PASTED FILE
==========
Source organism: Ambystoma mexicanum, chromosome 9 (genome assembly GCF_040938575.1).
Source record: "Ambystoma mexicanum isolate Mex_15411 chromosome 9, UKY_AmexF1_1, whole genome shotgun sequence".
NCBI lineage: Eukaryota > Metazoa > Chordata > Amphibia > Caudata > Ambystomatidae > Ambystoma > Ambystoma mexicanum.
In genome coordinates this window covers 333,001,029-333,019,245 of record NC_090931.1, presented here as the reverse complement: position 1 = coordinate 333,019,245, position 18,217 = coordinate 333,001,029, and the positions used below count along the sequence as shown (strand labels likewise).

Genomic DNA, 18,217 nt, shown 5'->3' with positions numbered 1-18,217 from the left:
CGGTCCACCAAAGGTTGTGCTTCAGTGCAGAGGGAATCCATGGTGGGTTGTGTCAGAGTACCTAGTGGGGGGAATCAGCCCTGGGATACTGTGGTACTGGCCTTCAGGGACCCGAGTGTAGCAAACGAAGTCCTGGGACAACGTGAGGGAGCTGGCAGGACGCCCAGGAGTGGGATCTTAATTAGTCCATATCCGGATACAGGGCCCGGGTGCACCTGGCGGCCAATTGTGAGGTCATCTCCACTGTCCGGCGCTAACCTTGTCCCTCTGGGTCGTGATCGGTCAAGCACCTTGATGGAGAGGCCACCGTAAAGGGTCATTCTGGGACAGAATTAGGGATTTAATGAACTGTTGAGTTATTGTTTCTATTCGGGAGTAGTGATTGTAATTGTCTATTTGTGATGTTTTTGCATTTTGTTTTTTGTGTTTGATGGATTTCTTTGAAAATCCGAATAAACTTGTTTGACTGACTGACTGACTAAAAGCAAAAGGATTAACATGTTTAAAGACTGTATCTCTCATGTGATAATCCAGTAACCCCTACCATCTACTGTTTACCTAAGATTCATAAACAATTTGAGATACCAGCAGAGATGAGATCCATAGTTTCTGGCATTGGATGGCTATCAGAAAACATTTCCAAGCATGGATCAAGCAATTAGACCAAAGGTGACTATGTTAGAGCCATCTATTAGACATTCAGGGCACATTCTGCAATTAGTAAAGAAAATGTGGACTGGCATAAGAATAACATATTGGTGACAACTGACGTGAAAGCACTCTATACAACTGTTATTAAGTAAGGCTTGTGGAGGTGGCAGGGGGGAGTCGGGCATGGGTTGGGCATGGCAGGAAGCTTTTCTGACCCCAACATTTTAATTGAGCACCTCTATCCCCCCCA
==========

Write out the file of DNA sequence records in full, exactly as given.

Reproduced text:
Source organism: Ambystoma mexicanum, chromosome 9 (genome assembly GCF_040938575.1).
Source record: "Ambystoma mexicanum isolate Mex_15411 chromosome 9, UKY_AmexF1_1, whole genome shotgun sequence".
NCBI lineage: Eukaryota > Metazoa > Chordata > Amphibia > Caudata > Ambystomatidae > Ambystoma > Ambystoma mexicanum.
In genome coordinates this window covers 333,001,029-333,019,245 of record NC_090931.1, presented here as the reverse complement: position 1 = coordinate 333,019,245, position 18,217 = coordinate 333,001,029, and the positions used below count along the sequence as shown (strand labels likewise).

Genomic DNA, 18,217 nt, shown 5'->3' with positions numbered 1-18,217 from the left:
CGGTCCACCAAAGGTTGTGCTTCAGTGCAGAGGGAATCCATGGTGGGTTGTGTCAGAGTACCTAGTGGGGGGAATCAGCCCTGGGATACTGTGGTACTGGCCTTCAGGGACCCGAGTGTAGCAAACGAAGTCCTGGGACAACGTGAGGGAGCTGGCAGGACGCCCAGGAGTGGGATCTTAATTAGTCCATATCCGGATACAGGGCCCGGGTGCACCTGGCGGCCAATTGTGAGGTCATCTCCACTGTCCGGCGCTAACCTTGTCCCTCTGGGTCGTGATCGGTCAAGCACCTTGATGGAGAGGCCACCGTAAAGGGTCATTCTGGGACAGAATTAGGGATTTAATGAACTGTTGAGTTATTGTTTCTATTCGGGAGTAGTGATTGTAATTGTCTATTTGTGATGTTTTTGCATTTTGTTTTTTGTGTTTGATGGATTTCTTTGAAAATCCGAATAAACTTGTTTGACTGACTGACTGACTAAAAGCAAAAGGATTAACATGTTTAAAGACTGTATCTCTCATGTGATAATCCAGTAACCCCTACCATCTACTGTTTACCTAAGATTCATAAACAATTTGAGATACCAGCAGAGATGAGATCCATAGTTTCTGGCATTGGATGGCTATCAGAAAACATTTCCAAGCATGGATCAAGCAATTAGACCAAAGGTGACTATGTTAGAGCCATCTATTAGACATTCAGGGCACATTCTGCAATTAGTAAAGAAAATGTGGACTGGCATAAGAATAACATATTGGTGACAACTGACGTGAAAGCACTCTATACAACTGTTATTAAGTAAGGCTTGTGGAGGTGGCAGGGGGGAGTCGGGCATGGGTTGGGCATGGCAGGAAGCTTTTCTGACCCCAACATTTTAATTGAGCACCTCTATCCCCCCCA